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Am J Cardiol. 2012 Sep 1;110(5):702-8. doi: 10.1016/j.amjcard.2012.04.053. Epub 2012 May 19.

Dilation of the ascending aorta after balloon valvuloplasty for aortic stenosis during infancy and childhood.

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1
Department of Cardiology, Children's Hospital Boston, Boston, Massachusetts, USA. doff.mcelhinney@cardio.chboston.org

Abstract

Dilation of the ascending aorta (AA) is common in patients with a bicuspid aortic valve. The natural history of the aortic root and AA and the risk factors for dilation have not been characterized in patients with congenital aortic stenosis (AS) treated with balloon valvuloplasty during childhood. The present study was performed to determine the prevalence of aortic dilation in patients with congenital AS before and up to 20 years after balloon valvuloplasty performed during childhood. In patients who underwent balloon valvuloplasty for AS at age ≤ 18 years from 1984 to 2005, the aortic diameter measurements before intervention and at 5-year intervals afterward were recorded and the Z scores calculated. Among 156 patients (median age 1.5 years at valvuloplasty), the AA Z scores were significantly larger than normal before intervention (median Z score 1.5) and at all follow-up points (all p <0.001). Using mixed modeling, with time as a categorical variable (before intervention, 5-year window, 10-year window, and so forth), the mean AA Z score was greater at all postvalvuloplasty points than before the intervention, with mean Z score increases of 1.20 at 5 years and 2.11 at 20 years (p <0.001). Moderate or greater aortic regurgitation early after valvuloplasty was associated with greater AA Z scores than mild or less aortic regurgitation, with a progressive difference over time. More significant residual AS after valvuloplasty was associated with lower AA Z scores over time. In conclusion, AA dilation is common in children with congenital AS and continues to progress over many years after balloon valvuloplasty.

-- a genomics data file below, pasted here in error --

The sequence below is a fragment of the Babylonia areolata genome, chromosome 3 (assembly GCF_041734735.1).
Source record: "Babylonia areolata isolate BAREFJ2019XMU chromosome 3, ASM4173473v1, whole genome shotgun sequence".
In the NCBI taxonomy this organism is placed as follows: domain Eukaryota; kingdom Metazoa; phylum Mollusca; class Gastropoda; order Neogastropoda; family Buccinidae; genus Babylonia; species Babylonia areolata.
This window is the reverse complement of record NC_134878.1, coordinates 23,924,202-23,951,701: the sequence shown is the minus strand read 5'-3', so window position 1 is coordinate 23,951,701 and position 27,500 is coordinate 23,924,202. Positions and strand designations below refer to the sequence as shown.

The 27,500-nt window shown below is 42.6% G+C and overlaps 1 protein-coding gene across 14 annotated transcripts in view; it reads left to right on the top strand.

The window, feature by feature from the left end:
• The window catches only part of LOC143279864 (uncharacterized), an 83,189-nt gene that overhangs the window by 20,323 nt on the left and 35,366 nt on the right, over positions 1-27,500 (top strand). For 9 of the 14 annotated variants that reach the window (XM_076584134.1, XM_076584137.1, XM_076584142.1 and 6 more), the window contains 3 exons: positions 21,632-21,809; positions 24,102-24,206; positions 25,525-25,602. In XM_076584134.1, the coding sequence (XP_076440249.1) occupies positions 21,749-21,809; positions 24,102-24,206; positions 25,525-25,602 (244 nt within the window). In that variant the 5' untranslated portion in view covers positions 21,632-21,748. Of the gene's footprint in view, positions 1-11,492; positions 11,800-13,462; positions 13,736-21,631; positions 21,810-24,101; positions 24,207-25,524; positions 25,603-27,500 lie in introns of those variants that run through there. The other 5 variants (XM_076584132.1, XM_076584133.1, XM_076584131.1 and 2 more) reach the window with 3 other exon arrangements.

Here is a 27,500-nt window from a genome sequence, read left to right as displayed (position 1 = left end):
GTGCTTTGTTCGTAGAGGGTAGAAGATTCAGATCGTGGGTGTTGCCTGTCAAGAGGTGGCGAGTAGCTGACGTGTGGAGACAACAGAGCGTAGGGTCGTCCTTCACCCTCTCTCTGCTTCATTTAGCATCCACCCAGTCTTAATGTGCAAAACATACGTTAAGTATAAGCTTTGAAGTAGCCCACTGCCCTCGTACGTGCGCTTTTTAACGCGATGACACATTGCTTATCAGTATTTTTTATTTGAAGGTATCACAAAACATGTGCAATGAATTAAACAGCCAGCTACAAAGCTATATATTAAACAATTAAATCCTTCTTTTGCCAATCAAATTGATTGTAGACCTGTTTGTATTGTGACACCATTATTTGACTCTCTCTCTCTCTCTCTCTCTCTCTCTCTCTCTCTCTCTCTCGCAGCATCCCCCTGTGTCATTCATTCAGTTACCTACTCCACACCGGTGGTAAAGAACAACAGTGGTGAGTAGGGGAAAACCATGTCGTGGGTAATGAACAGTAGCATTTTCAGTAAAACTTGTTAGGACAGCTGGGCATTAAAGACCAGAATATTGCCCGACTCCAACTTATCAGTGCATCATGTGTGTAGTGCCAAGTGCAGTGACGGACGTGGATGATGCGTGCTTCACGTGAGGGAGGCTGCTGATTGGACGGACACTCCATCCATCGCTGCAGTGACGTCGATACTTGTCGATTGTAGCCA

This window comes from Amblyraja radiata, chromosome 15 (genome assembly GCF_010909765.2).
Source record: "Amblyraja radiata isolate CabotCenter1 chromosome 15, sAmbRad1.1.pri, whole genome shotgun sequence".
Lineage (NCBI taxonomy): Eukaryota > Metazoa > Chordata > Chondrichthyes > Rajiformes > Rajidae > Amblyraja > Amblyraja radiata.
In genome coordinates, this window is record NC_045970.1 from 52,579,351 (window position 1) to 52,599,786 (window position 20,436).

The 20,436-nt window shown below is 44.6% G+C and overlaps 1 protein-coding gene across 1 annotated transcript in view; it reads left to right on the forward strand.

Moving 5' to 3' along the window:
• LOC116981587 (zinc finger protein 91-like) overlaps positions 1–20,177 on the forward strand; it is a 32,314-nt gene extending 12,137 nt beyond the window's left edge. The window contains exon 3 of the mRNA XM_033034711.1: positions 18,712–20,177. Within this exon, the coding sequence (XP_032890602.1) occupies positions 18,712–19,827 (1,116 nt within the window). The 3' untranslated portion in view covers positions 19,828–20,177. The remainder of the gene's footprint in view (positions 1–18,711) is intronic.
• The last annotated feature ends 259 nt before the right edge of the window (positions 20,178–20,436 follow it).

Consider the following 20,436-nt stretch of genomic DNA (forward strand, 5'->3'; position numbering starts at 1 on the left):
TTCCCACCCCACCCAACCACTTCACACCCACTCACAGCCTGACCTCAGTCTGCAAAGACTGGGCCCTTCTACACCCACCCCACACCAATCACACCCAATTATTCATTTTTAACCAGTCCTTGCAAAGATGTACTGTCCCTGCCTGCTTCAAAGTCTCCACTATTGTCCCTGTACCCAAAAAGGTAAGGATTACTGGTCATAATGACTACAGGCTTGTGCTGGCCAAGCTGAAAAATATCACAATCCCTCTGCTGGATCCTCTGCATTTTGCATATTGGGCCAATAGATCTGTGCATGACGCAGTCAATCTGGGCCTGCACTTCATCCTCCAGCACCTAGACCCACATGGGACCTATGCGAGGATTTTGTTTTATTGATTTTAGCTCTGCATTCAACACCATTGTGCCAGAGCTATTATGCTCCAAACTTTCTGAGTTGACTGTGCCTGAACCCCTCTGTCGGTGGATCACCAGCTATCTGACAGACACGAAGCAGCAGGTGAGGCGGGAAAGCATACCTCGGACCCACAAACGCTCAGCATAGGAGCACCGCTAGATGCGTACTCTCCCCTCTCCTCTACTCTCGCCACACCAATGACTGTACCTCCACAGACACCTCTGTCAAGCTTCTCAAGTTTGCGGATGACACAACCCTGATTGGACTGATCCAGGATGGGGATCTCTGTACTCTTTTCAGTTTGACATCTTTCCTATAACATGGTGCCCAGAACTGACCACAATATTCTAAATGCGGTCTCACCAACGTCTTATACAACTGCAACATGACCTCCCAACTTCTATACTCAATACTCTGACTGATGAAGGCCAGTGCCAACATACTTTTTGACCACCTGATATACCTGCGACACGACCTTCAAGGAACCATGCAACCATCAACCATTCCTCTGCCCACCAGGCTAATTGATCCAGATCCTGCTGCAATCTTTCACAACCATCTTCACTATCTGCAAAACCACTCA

PMID:
22608951
DOI:
10.1016/j.amjcard.2012.04.053
[Indexed for MEDLINE]
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